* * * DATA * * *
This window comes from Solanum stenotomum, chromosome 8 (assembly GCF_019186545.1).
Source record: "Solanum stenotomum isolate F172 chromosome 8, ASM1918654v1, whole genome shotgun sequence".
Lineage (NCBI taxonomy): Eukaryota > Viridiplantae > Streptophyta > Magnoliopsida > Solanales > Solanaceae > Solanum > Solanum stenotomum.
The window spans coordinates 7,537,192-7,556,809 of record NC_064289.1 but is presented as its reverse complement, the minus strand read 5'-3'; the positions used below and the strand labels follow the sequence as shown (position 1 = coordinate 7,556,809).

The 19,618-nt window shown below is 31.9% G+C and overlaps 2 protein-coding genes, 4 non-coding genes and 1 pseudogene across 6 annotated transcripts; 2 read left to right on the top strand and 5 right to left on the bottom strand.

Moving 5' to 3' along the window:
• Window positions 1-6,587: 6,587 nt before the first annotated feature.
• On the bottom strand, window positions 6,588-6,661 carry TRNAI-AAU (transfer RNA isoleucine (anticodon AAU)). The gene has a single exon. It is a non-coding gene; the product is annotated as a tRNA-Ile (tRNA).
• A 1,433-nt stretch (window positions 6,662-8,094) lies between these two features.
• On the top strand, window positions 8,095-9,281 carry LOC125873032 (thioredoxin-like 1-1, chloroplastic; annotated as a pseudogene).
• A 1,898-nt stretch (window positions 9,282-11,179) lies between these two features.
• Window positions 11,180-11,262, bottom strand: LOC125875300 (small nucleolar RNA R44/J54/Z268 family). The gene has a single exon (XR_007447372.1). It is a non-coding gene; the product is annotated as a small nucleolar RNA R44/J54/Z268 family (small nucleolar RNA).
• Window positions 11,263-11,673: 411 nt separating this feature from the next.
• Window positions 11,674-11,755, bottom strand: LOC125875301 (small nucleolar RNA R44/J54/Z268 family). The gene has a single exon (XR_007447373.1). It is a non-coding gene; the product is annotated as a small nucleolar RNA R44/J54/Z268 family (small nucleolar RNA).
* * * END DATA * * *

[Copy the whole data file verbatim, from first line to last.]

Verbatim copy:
This window comes from Solanum stenotomum, chromosome 8 (assembly GCF_019186545.1).
Source record: "Solanum stenotomum isolate F172 chromosome 8, ASM1918654v1, whole genome shotgun sequence".
Lineage (NCBI taxonomy): Eukaryota > Viridiplantae > Streptophyta > Magnoliopsida > Solanales > Solanaceae > Solanum > Solanum stenotomum.
The window spans coordinates 7,537,192-7,556,809 of record NC_064289.1 but is presented as its reverse complement, the minus strand read 5'-3'; the positions used below and the strand labels follow the sequence as shown (position 1 = coordinate 7,556,809).

The 19,618-nt window shown below is 31.9% G+C and overlaps 2 protein-coding genes, 4 non-coding genes and 1 pseudogene across 6 annotated transcripts; 2 read left to right on the top strand and 5 right to left on the bottom strand.

Moving 5' to 3' along the window:
• Window positions 1-6,587: 6,587 nt before the first annotated feature.
• On the bottom strand, window positions 6,588-6,661 carry TRNAI-AAU (transfer RNA isoleucine (anticodon AAU)). The gene has a single exon. It is a non-coding gene; the product is annotated as a tRNA-Ile (tRNA).
• A 1,433-nt stretch (window positions 6,662-8,094) lies between these two features.
• On the top strand, window positions 8,095-9,281 carry LOC125873032 (thioredoxin-like 1-1, chloroplastic; annotated as a pseudogene).
• A 1,898-nt stretch (window positions 9,282-11,179) lies between these two features.
• Window positions 11,180-11,262, bottom strand: LOC125875300 (small nucleolar RNA R44/J54/Z268 family). The gene has a single exon (XR_007447372.1). It is a non-coding gene; the product is annotated as a small nucleolar RNA R44/J54/Z268 family (small nucleolar RNA).
• Window positions 11,263-11,673: 411 nt separating this feature from the next.
• Window positions 11,674-11,755, bottom strand: LOC125875301 (small nucleolar RNA R44/J54/Z268 family). The gene has a single exon (XR_007447373.1). It is a non-coding gene; the product is annotated as a small nucleolar RNA R44/J54/Z268 family (small nucleolar RNA).